There are many reasons that a nurse wants to clock out on time. One of them is to get out of the building and get home to loved ones, sleep, and life outside of nursing.
The other reason is that management tends to frown on overtime, and clocking out on time means that you do not have to spend more time on the clock than they want you to. It seems counterintuitive to give you more work than you can handle and then get it all done in a proscribed amount of time.
Unfortunately, that is the way nursing works sometimes, and knowing how to get out on time becomes a matter of making management happy. Here are some strategies you can employ to keep on top of your shift to get out when the clock strikes seven.
If anything can help a nurse out, it is organization. It can cure almost all ills, and getting out on time is one of them.
Staying organized means that you know what your patients are doing and that you are able to keep track of what happens during your shift. That means that you can easily chart and close up at the end of the day and get out on time.
If you want to stay organized, it means keeping your brain sheets to quickly access patient information, and accessing computer information as quickly as possible. Information to hand is the best way to stay organized, and that can get you out on time.
Chart as You Go
It is imperative to chart as you go. When you end your shift, it is usually the charting that is holding you up.
When you are caught up in the moment of med pass and emergencies, you can easily forget to chart. However, if you make it a habit to chart assessment findings, changes in condition, and doctor interactions while they happen, you won’t have the pressure of getting them all done at the end of the shift.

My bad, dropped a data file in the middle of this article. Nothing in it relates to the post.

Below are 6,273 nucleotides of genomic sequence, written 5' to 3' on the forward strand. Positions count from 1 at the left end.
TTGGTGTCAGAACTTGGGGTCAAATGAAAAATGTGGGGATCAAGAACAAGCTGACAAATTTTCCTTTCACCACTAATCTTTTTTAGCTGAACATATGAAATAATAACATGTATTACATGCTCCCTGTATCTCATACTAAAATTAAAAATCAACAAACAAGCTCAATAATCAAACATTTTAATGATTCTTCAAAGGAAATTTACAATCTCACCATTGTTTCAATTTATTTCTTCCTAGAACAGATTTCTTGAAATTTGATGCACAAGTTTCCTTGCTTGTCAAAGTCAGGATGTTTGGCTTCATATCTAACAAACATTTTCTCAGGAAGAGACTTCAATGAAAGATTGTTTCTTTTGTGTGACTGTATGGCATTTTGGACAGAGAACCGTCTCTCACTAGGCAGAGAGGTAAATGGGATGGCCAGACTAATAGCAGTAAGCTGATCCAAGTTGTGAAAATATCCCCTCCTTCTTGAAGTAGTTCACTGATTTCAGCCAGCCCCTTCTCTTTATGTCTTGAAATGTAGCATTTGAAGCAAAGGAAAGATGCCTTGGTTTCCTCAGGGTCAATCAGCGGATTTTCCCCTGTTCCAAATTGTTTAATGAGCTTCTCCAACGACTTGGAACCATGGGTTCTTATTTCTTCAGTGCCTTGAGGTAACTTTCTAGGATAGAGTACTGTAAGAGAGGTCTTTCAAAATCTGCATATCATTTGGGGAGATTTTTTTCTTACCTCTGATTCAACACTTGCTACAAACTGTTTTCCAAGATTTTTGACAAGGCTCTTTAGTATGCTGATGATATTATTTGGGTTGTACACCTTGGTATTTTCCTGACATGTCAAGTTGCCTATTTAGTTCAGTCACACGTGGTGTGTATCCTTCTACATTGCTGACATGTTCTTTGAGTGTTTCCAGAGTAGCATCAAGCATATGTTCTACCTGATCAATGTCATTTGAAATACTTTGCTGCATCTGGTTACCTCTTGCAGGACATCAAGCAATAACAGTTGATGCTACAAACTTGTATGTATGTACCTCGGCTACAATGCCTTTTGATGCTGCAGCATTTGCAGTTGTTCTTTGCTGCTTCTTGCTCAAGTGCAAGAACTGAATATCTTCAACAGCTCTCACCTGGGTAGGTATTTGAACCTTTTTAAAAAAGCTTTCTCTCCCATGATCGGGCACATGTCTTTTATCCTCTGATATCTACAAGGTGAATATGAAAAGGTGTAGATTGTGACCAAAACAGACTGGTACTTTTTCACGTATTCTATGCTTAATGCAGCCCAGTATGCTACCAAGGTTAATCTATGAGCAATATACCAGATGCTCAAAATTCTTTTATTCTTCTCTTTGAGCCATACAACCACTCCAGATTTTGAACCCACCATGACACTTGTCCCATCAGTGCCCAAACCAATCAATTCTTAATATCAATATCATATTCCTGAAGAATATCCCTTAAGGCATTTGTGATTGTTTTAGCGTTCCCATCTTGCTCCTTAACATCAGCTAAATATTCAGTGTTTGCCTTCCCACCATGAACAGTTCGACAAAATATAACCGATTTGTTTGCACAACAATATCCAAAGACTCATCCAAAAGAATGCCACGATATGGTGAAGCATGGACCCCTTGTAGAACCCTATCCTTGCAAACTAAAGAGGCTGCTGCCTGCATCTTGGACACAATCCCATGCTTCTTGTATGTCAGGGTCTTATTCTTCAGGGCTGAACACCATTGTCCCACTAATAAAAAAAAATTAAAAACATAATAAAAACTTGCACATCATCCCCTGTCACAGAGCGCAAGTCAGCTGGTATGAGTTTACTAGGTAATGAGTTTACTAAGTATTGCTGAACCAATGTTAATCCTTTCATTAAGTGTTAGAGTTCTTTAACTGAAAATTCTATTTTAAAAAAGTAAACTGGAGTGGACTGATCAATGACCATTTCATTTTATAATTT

Getting your charting done in real time may seem insurmountable at first, so perhaps try doing only a little at a time. Try only charting assessment data first.
When you chart as you go, you will find that you can get out on time because you won’t have the specter of the chart to handle at the end of the day. Start small and work it into your routine.
Delegation and Efficiency
You need to delegate to get yourself out on time. Part of the reason it is so hard to chart as you go is because you are too busy doing so much work.
Try to delegate to ancillary staff when possible. Some facilities don’t even have ancillary staff anymore, but try to get some help for tasks that can be performed by someone other than you while you work on charting or med pass.
You also need to work on efficiency. Do everything the same every time so that you don’t miss anything.
If you delegate and focus on being efficient with your work, you should find that you can manage your time well and get out on time. It will take work and an adjustment, but you can get out on time by tweaking some of your habits.